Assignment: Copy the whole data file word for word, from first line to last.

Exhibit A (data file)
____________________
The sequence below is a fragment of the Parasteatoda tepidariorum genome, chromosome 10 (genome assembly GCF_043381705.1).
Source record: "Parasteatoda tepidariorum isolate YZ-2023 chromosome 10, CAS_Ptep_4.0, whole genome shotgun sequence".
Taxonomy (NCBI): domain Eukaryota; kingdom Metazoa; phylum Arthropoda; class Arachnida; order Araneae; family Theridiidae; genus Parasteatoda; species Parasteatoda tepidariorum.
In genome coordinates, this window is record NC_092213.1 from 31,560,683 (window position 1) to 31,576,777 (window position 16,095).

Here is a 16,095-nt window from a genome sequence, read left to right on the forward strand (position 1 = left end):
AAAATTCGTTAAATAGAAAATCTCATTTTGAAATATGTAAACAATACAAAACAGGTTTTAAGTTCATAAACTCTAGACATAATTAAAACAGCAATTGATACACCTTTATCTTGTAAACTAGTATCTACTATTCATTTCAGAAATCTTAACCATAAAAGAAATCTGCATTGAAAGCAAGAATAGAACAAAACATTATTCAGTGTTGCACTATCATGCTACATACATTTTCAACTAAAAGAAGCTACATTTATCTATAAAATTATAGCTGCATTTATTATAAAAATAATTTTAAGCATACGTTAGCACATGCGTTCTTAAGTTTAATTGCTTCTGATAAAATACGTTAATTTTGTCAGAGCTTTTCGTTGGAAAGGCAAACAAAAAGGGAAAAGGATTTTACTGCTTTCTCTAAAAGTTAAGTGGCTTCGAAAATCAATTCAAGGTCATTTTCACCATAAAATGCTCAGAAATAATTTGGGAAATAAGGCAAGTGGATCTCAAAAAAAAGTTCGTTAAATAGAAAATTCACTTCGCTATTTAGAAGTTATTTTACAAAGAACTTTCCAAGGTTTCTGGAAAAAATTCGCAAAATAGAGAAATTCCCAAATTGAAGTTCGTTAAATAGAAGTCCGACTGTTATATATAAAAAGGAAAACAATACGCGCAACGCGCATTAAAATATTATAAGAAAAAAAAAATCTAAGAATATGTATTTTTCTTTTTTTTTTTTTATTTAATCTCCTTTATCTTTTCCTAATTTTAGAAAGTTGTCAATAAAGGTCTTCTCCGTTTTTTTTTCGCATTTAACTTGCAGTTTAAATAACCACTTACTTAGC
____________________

The sequence below is a fragment of the Parasteatoda tepidariorum genome, chromosome 10 (genome assembly GCF_043381705.1).
Source record: "Parasteatoda tepidariorum isolate YZ-2023 chromosome 10, CAS_Ptep_4.0, whole genome shotgun sequence".
Taxonomy (NCBI): domain Eukaryota; kingdom Metazoa; phylum Arthropoda; class Arachnida; order Araneae; family Theridiidae; genus Parasteatoda; species Parasteatoda tepidariorum.
In genome coordinates, this window is record NC_092213.1 from 31,560,683 (window position 1) to 31,576,777 (window position 16,095).

Here is a 16,095-nt window from a genome sequence, read left to right on the forward strand (position 1 = left end):
AAAATTCGTTAAATAGAAAATCTCATTTTGAAATATGTAAACAATACAAAACAGGTTTTAAGTTCATAAACTCTAGACATAATTAAAACAGCAATTGATACACCTTTATCTTGTAAACTAGTATCTACTATTCATTTCAGAAATCTTAACCATAAAAGAAATCTGCATTGAAAGCAAGAATAGAACAAAACATTATTCAGTGTTGCACTATCATGCTACATACATTTTCAACTAAAAGAAGCTACATTTATCTATAAAATTATAGCTGCATTTATTATAAAAATAATTTTAAGCATACGTTAGCACATGCGTTCTTAAGTTTAATTGCTTCTGATAAAATACGTTAATTTTGTCAGAGCTTTTCGTTGGAAAGGCAAACAAAAAGGGAAAAGGATTTTACTGCTTTCTCTAAAAGTTAAGTGGCTTCGAAAATCAATTCAAGGTCATTTTCACCATAAAATGCTCAGAAATAATTTGGGAAATAAGGCAAGTGGATCTCAAAAAAAAGTTCGTTAAATAGAAAATTCACTTCGCTATTTAGAAGTTATTTTACAAAGAACTTTCCAAGGTTTCTGGAAAAAATTCGCAAAATAGAGAAATTCCCAAATTGAAGTTCGTTAAATAGAAGTCCGACTGTTATATATAAAAAGGAAAACAATACGCGCAACGCGCATTAAAATATTATAAGAAAAAAAAAATCTAAGAATATGTATTTTTCTTTTTTTTTTTTTATTTAATCTCCTTTATCTTTTCCTAATTTTAGAAAGTTGTCAATAAAGGTCTTCTCCGTTTTTTTTTCGCATTTAACTTGCAGTTTAAATAACCACTTACTTAGC